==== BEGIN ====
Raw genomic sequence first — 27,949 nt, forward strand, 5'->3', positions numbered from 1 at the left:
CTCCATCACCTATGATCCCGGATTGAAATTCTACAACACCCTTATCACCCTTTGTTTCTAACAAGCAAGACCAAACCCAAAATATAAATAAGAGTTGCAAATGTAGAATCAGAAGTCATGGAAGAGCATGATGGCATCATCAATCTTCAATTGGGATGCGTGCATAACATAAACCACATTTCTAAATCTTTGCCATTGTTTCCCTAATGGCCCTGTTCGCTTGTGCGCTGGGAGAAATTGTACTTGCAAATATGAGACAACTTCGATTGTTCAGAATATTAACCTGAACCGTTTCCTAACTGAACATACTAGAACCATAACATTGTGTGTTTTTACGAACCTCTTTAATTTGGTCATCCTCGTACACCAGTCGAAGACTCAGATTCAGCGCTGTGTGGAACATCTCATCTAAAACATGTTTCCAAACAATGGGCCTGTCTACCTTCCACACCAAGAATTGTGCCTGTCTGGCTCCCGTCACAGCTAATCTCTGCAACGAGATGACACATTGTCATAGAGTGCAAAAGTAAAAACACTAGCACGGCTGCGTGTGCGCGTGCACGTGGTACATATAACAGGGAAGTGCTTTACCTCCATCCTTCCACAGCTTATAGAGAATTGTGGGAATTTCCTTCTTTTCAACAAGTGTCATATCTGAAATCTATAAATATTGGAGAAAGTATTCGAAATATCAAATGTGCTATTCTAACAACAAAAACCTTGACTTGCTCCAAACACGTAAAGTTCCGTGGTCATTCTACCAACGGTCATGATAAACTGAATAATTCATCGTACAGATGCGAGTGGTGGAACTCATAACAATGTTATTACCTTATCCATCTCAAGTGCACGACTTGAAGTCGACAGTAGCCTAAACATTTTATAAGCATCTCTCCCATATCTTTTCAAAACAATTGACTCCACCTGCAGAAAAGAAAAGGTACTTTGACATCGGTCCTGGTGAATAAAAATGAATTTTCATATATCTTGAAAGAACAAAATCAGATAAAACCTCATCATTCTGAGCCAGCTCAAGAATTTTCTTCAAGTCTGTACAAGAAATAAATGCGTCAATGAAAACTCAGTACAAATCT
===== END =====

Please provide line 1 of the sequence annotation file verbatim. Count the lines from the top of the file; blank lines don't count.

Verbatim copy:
Raw genomic sequence first — 27,949 nt, forward strand, 5'->3', positions numbered from 1 at the left: